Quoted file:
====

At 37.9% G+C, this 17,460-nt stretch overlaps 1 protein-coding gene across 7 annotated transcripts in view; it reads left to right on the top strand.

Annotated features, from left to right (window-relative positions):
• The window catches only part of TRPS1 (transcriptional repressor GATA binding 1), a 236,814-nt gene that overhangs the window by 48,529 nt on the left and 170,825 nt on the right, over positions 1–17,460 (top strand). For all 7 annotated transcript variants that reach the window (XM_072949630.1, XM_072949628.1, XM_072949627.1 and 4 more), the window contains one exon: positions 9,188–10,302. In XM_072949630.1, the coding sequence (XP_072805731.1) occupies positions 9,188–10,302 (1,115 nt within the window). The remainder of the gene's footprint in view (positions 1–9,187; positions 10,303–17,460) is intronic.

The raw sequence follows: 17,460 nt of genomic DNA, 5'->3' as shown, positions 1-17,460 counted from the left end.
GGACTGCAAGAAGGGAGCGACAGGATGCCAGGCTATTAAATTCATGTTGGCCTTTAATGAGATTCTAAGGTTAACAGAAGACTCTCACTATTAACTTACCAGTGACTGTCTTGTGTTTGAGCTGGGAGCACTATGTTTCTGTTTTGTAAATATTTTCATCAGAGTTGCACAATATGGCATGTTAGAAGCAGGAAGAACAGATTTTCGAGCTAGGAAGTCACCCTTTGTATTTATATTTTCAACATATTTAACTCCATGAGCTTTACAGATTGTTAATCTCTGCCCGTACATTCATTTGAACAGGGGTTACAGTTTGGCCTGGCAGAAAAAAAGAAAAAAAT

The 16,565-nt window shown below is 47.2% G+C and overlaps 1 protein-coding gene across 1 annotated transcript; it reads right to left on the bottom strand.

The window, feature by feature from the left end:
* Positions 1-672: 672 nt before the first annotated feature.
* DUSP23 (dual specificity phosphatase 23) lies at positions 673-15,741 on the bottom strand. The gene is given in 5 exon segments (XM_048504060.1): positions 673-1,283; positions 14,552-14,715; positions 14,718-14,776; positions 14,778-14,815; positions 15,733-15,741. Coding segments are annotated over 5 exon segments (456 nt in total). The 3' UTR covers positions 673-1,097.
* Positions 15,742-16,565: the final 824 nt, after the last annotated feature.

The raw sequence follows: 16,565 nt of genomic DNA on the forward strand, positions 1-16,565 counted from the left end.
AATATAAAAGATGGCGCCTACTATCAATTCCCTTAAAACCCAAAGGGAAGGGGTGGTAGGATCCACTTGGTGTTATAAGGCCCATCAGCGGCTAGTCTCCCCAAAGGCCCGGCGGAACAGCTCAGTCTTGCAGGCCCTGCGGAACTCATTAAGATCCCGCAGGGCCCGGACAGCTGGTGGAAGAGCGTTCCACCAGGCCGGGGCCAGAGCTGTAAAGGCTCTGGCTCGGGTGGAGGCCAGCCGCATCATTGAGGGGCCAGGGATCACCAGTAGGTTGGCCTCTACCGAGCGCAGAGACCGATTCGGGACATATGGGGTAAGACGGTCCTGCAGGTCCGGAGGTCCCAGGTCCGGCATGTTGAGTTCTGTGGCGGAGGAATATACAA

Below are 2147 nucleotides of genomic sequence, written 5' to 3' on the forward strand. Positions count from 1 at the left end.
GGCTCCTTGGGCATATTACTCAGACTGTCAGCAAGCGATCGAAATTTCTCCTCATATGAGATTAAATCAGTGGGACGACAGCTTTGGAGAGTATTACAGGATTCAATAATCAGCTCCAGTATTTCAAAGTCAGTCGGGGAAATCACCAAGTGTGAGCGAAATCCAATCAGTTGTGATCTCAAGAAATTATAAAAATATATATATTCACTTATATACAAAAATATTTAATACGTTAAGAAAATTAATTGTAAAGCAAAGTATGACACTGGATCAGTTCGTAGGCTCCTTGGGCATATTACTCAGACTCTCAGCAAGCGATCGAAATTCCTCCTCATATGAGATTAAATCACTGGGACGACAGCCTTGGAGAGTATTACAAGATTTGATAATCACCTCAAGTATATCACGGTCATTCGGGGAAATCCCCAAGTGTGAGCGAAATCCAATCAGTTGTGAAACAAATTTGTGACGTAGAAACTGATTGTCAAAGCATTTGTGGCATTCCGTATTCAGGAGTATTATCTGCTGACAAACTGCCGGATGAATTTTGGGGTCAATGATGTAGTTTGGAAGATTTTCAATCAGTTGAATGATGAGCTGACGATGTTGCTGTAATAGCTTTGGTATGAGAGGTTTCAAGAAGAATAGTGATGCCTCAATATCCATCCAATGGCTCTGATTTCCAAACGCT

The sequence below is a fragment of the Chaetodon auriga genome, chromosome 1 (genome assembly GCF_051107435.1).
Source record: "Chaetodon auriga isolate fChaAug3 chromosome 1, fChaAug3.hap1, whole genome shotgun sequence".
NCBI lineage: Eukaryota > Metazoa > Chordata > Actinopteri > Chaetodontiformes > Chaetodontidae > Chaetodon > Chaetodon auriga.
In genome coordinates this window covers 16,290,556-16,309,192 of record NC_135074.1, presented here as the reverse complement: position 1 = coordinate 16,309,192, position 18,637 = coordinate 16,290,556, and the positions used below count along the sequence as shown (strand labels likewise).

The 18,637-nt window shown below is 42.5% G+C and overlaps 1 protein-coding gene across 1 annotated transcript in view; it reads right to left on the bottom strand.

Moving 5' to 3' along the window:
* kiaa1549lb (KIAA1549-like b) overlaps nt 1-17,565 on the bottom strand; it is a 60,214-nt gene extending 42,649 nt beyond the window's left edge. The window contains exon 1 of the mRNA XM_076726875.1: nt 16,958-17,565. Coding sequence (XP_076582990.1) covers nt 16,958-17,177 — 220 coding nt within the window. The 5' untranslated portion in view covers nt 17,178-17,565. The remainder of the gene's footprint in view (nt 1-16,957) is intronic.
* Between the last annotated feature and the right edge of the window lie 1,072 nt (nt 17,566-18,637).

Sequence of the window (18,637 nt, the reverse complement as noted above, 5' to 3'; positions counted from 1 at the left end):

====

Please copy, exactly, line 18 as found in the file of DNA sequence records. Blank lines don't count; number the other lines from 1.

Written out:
In genome coordinates this window covers 16,290,556-16,309,192 of record NC_135074.1, presented here as the reverse complement: position 1 = coordinate 16,309,192, position 18,637 = coordinate 16,290,556, and the positions used below count along the sequence as shown (strand labels likewise).